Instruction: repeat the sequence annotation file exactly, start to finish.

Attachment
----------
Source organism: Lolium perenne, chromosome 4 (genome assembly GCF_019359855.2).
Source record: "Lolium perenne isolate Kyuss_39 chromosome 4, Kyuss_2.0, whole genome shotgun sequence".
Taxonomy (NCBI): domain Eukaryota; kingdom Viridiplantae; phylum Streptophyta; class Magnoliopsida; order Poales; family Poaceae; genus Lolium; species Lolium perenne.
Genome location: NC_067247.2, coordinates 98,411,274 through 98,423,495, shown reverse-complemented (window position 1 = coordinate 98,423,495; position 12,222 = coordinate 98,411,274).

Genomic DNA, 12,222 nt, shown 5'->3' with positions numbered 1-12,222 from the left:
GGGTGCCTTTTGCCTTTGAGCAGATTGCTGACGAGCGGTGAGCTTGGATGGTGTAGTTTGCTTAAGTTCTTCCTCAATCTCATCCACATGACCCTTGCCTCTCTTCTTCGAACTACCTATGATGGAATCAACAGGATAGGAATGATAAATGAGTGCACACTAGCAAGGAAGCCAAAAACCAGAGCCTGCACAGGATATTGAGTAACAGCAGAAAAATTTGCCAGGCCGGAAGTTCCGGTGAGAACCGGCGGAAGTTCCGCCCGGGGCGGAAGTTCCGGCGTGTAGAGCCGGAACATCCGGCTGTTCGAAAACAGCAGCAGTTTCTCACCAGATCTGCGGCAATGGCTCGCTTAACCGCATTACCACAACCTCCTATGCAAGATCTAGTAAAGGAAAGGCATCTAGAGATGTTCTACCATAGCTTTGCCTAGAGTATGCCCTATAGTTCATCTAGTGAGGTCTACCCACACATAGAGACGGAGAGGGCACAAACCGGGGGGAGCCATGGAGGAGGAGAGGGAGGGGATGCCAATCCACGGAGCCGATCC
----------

Source organism: Lolium perenne, chromosome 4 (genome assembly GCF_019359855.2).
Source record: "Lolium perenne isolate Kyuss_39 chromosome 4, Kyuss_2.0, whole genome shotgun sequence".
Taxonomy (NCBI): domain Eukaryota; kingdom Viridiplantae; phylum Streptophyta; class Magnoliopsida; order Poales; family Poaceae; genus Lolium; species Lolium perenne.
Genome location: NC_067247.2, coordinates 98,411,274 through 98,423,495, shown reverse-complemented (window position 1 = coordinate 98,423,495; position 12,222 = coordinate 98,411,274).

Genomic DNA, 12,222 nt, shown 5'->3' with positions numbered 1-12,222 from the left:
GGGTGCCTTTTGCCTTTGAGCAGATTGCTGACGAGCGGTGAGCTTGGATGGTGTAGTTTGCTTAAGTTCTTCCTCAATCTCATCCACATGACCCTTGCCTCTCTTCTTCGAACTACCTATGATGGAATCAACAGGATAGGAATGATAAATGAGTGCACACTAGCAAGGAAGCCAAAAACCAGAGCCTGCACAGGATATTGAGTAACAGCAGAAAAATTTGCCAGGCCGGAAGTTCCGGTGAGAACCGGCGGAAGTTCCGCCCGGGGCGGAAGTTCCGGCGTGTAGAGCCGGAACATCCGGCTGTTCGAAAACAGCAGCAGTTTCTCACCAGATCTGCGGCAATGGCTCGCTTAACCGCATTACCACAACCTCCTATGCAAGATCTAGTAAAGGAAAGGCATCTAGAGATGTTCTACCATAGCTTTGCCTAGAGTATGCCCTATAGTTCATCTAGTGAGGTCTACCCACACATAGAGACGGAGAGGGCACAAACCGGGGGGAGCCATGGAGGAGGAGAGGGAGGGGATGCCAATCCACGGAGCCGATCC